How do you put the policy into practice?
Templates, appendices and sign-off sections are about putting the policy into practice. This may include a contract template, a new vendor service or access approval forms, key contacts for your business continuity plan, testing plan for disaster recovery capability, and sign-offs for your Code of Conduct and Acceptable Use Policy to be acknowledged by employees. They translate policies into the form that they are applied.
The SOC 2 Perspective
The defined policies cover a broad range of the SOC 2 criteria indirectly. The expectation across all nine common criteria and the additional criteria categories, is that polices define or at least support the design of key control activities. In addition to this indirect relationship, there are two specific criteria that are addressed by the policies.
COSO Principle 12: The entity deploys control activities through policies that establish what is expected and in procedures that put policies into action.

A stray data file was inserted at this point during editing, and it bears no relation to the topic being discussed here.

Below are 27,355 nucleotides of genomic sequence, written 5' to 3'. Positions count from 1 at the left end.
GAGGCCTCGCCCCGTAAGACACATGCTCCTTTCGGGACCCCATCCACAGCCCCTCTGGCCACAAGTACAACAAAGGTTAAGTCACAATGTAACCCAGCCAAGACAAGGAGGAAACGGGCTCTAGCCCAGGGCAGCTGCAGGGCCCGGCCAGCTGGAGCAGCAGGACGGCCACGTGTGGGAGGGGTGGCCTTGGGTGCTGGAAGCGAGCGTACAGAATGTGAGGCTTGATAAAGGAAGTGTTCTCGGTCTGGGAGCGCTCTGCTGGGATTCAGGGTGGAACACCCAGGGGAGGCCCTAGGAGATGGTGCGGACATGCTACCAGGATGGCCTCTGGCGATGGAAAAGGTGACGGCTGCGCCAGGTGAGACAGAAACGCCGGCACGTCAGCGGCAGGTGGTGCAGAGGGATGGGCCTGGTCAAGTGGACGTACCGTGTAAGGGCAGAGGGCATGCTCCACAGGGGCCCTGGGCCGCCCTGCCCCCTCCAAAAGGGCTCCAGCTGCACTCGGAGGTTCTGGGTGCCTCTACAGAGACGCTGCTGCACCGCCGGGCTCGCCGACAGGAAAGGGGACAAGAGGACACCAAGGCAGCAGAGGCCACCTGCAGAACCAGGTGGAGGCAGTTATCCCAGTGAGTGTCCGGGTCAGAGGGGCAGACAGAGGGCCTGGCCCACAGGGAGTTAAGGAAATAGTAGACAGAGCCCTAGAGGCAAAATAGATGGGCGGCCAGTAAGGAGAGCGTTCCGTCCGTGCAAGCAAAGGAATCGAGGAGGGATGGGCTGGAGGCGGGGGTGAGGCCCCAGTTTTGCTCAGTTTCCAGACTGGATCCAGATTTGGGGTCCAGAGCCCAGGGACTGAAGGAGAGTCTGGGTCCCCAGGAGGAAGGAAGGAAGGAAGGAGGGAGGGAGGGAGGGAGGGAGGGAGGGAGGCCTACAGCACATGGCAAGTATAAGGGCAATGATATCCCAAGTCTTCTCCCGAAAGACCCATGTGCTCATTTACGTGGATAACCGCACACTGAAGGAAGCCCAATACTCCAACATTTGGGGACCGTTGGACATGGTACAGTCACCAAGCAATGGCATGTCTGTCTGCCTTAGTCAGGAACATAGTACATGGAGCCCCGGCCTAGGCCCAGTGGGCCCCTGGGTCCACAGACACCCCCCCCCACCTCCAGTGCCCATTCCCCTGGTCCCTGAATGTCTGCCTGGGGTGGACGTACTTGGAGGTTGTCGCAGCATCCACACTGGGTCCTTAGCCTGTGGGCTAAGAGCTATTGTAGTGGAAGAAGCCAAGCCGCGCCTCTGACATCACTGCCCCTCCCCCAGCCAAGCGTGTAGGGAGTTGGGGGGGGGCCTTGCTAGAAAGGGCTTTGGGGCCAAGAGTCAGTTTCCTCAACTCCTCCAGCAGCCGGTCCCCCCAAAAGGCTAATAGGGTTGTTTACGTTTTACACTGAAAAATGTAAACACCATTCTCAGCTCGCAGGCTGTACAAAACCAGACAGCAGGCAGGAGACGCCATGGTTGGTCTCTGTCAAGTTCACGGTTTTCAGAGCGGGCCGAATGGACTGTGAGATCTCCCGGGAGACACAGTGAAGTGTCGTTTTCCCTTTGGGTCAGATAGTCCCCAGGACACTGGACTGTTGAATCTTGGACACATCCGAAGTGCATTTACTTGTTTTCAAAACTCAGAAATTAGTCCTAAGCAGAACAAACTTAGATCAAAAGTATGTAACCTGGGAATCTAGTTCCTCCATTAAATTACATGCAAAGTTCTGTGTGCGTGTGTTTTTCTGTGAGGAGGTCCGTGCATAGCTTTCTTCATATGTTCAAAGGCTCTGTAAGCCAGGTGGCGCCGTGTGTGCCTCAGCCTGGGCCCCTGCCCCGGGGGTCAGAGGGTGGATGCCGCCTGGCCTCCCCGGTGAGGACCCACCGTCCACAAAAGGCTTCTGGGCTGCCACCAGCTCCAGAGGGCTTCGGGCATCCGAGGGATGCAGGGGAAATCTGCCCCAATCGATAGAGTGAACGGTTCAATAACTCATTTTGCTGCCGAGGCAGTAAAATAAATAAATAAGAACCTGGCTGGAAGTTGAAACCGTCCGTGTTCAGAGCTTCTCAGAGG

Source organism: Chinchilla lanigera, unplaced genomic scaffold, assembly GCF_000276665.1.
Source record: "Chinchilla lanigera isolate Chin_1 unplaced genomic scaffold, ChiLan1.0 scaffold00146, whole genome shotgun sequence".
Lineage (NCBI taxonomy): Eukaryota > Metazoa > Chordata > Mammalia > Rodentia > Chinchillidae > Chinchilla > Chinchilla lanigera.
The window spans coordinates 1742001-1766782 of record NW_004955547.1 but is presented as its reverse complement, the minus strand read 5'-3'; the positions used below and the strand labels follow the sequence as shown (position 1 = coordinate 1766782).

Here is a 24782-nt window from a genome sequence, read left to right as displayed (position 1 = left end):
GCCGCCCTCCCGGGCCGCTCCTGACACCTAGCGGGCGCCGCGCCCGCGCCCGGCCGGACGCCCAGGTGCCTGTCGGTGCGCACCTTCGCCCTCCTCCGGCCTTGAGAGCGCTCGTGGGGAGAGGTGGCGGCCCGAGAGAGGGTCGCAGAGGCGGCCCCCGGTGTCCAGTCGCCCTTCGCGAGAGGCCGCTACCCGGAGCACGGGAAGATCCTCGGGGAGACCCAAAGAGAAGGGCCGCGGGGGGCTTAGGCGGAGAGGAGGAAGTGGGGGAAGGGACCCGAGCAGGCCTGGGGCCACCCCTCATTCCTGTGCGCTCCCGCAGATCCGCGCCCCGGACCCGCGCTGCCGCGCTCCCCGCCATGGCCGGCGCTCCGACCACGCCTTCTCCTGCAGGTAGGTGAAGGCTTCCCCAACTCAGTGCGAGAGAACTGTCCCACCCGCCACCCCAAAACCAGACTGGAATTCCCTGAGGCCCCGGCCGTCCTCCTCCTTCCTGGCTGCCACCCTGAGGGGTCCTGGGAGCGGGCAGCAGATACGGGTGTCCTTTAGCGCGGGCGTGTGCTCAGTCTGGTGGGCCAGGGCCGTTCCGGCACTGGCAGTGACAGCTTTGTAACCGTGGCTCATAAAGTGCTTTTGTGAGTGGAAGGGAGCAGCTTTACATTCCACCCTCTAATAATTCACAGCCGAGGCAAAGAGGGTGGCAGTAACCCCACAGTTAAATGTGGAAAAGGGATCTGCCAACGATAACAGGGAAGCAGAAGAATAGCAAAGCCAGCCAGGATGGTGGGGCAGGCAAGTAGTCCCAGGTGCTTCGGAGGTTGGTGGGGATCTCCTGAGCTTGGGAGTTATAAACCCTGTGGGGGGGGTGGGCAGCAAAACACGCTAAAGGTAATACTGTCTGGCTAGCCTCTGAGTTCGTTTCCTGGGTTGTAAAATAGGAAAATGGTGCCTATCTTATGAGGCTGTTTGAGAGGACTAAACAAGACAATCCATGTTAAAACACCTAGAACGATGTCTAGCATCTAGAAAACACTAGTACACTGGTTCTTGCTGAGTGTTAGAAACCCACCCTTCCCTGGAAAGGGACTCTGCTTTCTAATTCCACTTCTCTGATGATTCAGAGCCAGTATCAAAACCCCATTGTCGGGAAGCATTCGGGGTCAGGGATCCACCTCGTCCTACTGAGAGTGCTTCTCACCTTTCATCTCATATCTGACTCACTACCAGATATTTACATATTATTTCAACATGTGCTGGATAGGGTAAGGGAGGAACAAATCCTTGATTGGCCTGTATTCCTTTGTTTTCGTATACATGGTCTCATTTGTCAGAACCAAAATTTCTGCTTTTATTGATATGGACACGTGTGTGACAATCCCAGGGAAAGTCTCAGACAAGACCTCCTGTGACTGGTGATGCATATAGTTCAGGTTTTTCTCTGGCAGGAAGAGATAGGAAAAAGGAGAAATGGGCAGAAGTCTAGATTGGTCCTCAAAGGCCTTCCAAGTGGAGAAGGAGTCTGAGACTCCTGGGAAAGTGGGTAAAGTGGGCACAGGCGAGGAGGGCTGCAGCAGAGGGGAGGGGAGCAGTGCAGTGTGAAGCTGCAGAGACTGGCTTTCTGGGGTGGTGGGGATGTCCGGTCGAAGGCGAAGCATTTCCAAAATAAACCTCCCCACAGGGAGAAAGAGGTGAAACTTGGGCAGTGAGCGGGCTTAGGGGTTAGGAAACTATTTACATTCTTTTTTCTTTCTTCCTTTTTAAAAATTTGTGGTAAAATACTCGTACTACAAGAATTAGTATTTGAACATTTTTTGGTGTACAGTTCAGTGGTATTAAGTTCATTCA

COSO Principle 5: The entity holds individuals accountable for their internal control responsibilities in the pursuit of objectives.
AssuranceLab's Best Practices Series
AssuranceLab's best practices series, is about highlighting the "real operational benefits" that comes from effective control practices. At best, they support your company culture, provide structure and clarity, and enable scalable growth. At worst, they tick the box of what your customers expect, reduce the reactive "firefighting" and time-wasting, and help you demonstrate your compliance with leading standards like SOC 2 and ISO 27001.